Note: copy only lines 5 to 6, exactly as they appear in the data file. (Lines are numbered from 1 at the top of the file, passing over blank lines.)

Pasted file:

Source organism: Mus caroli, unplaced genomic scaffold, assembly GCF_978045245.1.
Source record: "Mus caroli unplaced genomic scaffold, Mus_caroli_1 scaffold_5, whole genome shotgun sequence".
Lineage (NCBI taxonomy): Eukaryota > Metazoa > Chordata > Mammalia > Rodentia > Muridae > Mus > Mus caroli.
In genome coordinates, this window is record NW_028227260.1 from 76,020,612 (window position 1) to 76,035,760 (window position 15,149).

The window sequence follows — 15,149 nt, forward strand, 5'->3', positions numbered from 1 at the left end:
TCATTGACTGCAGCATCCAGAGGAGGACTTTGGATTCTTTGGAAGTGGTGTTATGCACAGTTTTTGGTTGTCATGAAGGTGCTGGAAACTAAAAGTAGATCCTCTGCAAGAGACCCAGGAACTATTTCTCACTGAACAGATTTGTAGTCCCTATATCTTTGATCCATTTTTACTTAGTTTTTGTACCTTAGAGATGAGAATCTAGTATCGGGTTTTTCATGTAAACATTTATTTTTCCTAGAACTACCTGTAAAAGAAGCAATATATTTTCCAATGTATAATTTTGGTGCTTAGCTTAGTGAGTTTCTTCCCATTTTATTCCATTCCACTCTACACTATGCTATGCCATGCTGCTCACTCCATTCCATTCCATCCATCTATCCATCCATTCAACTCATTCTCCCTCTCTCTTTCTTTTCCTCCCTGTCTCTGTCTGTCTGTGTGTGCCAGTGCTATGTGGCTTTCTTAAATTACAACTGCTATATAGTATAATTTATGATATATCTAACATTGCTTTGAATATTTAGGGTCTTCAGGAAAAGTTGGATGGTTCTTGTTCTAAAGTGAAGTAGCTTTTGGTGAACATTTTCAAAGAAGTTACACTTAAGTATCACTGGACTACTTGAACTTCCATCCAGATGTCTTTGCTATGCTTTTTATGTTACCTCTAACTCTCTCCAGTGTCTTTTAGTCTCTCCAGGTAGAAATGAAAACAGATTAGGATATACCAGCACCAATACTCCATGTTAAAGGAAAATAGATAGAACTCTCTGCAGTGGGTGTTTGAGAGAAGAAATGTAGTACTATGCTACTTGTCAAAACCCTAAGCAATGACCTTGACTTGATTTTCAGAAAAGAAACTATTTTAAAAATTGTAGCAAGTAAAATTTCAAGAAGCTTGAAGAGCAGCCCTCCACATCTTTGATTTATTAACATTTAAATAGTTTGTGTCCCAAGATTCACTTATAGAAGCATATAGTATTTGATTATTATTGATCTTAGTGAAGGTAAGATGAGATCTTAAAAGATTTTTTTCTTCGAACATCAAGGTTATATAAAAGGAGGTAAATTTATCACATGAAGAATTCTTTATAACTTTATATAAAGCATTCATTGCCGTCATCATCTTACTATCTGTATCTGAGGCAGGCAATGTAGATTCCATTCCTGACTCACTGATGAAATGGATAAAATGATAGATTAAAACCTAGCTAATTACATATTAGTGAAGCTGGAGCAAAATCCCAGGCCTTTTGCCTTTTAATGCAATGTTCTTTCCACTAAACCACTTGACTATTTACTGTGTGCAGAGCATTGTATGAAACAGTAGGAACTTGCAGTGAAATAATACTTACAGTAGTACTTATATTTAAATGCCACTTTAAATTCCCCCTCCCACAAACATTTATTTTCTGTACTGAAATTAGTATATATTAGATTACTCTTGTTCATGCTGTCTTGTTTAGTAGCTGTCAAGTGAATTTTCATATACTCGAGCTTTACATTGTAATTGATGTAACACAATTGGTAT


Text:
The window sequence follows — 15,149 nt, forward strand, 5'->3', positions numbered from 1 at the left end:
TCATTGACTGCAGCATCCAGAGGAGGACTTTGGATTCTTTGGAAGTGGTGTTATGCACAGTTTTTGGTTGTCATGAAGGTGCTGGAAACTAAAAGTAGATCCTCTGCAAGAGACCCAGGAACTATTTCTCACTGAACAGATTTGTAGTCCCTATATCTTTGATCCATTTTTACTTAGTTTTTGTACCTTAGAGATGAGAATCTAGTATCGGGTTTTTCATGTAAACATTTATTTTTCCTAGAACTACCTGTAAAAGAAGCAATATATTTTCCAATGTATAATTTTGGTGCTTAGCTTAGTGAGTTTCTTCCCATTTTATTCCATTCCACTCTACACTATGCTATGCCATGCTGCTCACTCCATTCCATTCCATCCATCTATCCATCCATTCAACTCATTCTCCCTCTCTCTTTCTTTTCCTCCCTGTCTCTGTCTGTCTGTGTGTGCCAGTGCTATGTGGCTTTCTTAAATTACAACTGCTATATAGTATAATTTATGATATATCTAACATTGCTTTGAATATTTAGGGTCTTCAGGAAAAGTTGGATGGTTCTTGTTCTAAAGTGAAGTAGCTTTTGGTGAACATTTTCAAAGAAGTTACACTTAAGTATCACTGGACTACTTGAACTTCCATCCAGATGTCTTTGCTATGCTTTTTATGTTACCTCTAACTCTCTCCAGTGTCTTTTAGTCTCTCCAGGTAGAAATGAAAACAGATTAGGATATACCAGCACCAATACTCCATGTTAAAGGAAAATAGATAGAACTCTCTGCAGTGGGTGTTTGAGAGAAGAAATGTAGTACTATGCTACTTGTCAAAACCCTAAGCAATGACCTTGACTTGATTTTCAGAAAAGAAACTATTTTAAAAATTGTAGCAAGTAAAATTTCAAGAAGCTTGAAGAGCAGCCCTCCACATCTTTGATTTATTAACATTTAAATAGTTTGTGTCCCAAGATTCACTTATAGAAGCATATAGTATTTGATTATTATTGATCTTAGTGAAGGTAAGATGAGATCTTAAAAGATTTTTTTCTTCGAACATCAAGGTTATATAAAAGGAGGTAAATTTATCACATGAAGAATTCTTTATAACTTTATATAAAGCATTCATTGCCGTCATCATCTTACTATCTGTATCTGAGGCAGGCAATGTAGATTCCATTCCTGACTCACTGATGAAATGGATAAAATGATAGATTAAAACCTAGCTAATTACATATTAGTGAAGCTGGAGCAAAATCCCAGGCCTTTTGCCTTTTAATGCAATGTTCTTTCCACTAAACCACTTGACTATTTACTGTGTGCAGAGCATTGTATGAAACAGTAGGAACTTGCAGTGAAATAATACTTACAGTAGTACTTATATTTAAATGCCACTTTAAATTCCCCCTCCCACAAACATTTATTTTCTGTACTGAAATTAGTATATATTAGATTACTCTTGTTCATGCTGTCTTGTTTAGTAGCTGTCAAGTGAATTTTCATATACTCGAGCTTTACATTGTAATTGATGTAACACAATTGGTAT